The number of inhabitants of the Czech Republic rose by 19,500 in the first quarter of 2007, crossing the 10.3 million mark for the first time since 1997. The information was released by the Czech Statistical Office on Thursday. As of March 31st this year the Czech Republic had 10,306,700 inhabitants. The increase is mainly due to foreign migration - with the biggest numbers of people coming from Ukraine, Vietnam, and neighbouring Slovakia - but the country has also registered natural growth due to a rise in the fertility rate and a low death rate. The number of children is the highest since 1995, the office has revealed, and the Czech population has been rising for its fifth consecutive year.
The Chamber of Deputies has approved a new system aimed at making it easier for citizens to acquire statements from the land register and other official documents. Over 1,000 local authority offices will feature a one-stop "Czech Point", while 2,000 post offices will also join the system. Several Czech Points are already in operation as part of a pilot project.
The government has, as expected, survived a vote of no-confidence tabled
by the opposition Social Democrats. They and the Communists mustered 97
votes, four short of the majority they would have needed to topple the
Civic Democrat-led coalition. The vote came in protest at the coalition's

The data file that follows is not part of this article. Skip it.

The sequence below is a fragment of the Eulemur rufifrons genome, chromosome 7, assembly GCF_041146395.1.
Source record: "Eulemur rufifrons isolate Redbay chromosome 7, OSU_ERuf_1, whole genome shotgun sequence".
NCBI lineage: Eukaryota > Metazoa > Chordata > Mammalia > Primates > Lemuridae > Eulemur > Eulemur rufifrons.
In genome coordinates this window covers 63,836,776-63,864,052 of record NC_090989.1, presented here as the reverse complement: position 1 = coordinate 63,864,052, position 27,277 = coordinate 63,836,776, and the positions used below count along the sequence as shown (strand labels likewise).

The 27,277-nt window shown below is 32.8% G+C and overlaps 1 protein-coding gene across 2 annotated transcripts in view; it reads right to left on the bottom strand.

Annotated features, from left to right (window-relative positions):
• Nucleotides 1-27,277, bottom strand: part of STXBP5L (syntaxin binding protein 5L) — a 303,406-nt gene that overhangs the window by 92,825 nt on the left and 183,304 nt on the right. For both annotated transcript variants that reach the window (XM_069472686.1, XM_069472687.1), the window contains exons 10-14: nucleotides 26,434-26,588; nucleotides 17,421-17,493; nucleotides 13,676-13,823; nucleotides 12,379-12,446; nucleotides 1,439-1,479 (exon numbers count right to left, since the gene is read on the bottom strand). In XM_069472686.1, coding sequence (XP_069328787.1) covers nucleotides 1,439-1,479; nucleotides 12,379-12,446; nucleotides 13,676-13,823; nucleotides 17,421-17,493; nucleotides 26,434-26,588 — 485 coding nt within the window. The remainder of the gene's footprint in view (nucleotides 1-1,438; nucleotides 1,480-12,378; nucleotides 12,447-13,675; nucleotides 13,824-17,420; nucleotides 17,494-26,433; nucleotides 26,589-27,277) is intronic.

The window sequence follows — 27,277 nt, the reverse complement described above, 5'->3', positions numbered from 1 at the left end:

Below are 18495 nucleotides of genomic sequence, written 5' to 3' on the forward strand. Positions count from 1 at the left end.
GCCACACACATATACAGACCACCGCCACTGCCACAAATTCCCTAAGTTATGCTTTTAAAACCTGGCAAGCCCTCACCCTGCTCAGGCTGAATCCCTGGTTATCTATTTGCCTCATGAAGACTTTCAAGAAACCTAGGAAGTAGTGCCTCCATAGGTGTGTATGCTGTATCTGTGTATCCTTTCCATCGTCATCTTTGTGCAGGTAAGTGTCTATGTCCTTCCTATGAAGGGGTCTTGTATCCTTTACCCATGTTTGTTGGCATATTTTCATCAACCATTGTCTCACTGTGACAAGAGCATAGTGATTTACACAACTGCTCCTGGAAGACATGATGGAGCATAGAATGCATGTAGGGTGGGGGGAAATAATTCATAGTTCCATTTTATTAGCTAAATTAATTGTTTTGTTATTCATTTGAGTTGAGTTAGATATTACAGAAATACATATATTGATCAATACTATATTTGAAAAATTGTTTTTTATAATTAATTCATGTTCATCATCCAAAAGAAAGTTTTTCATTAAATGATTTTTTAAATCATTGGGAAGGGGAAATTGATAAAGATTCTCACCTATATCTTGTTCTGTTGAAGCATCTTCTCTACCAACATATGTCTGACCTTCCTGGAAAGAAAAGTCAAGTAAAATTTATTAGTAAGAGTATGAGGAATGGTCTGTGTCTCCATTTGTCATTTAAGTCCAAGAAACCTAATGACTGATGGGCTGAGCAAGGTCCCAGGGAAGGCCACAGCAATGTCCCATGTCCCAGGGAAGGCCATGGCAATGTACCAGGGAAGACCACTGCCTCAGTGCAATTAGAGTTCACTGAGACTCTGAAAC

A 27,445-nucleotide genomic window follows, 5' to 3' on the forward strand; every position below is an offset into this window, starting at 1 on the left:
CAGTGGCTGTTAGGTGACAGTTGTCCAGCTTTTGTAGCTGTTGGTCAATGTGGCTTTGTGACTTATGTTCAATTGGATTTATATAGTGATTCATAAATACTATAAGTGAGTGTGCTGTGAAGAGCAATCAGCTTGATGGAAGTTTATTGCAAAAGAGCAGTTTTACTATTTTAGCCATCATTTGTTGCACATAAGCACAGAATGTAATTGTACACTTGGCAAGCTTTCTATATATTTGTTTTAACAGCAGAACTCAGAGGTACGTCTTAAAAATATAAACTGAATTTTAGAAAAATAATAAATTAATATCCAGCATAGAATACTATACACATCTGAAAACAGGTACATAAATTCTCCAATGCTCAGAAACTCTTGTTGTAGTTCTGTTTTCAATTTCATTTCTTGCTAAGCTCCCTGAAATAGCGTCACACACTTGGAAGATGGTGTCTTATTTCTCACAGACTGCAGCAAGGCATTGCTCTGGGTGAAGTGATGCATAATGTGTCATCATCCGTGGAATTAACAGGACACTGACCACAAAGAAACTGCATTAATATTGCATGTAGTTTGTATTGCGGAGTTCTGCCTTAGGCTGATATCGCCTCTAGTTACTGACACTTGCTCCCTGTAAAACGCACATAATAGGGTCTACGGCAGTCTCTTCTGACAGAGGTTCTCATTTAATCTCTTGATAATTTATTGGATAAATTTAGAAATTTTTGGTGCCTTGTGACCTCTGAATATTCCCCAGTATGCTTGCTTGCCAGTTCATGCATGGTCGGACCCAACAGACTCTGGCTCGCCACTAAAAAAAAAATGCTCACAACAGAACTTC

position towards Deputy Prime Minister Jiri Cunek, who is under
investigation for alleged bribe-taking.
The prime minister, Mirek Topolanek, described the no-confidence vote as a waste of time that could have been devoted to more useful work. During a debate before the vote Mr Topolanek refused to respond to stinging criticism from opposition leader Jiri Paroubek; the prime minister told journalists there was nothing to say.
President Vaclav Klaus welcomed the outcome of the vote. He said it would have caused instability in the country if the government had fallen.
New foreigners’ law to change conditions for non-EU nationals
Czech foreign ministry reports record number of visa applications
Restaurant tells visitors to “clear their plates” or pay a 50 crown fine for wasting food
New index shows locations with best quality of life in Czech Republic
Archaeologists unearth rare Renaissance-Baroque brew house in ‘Czech Paradise’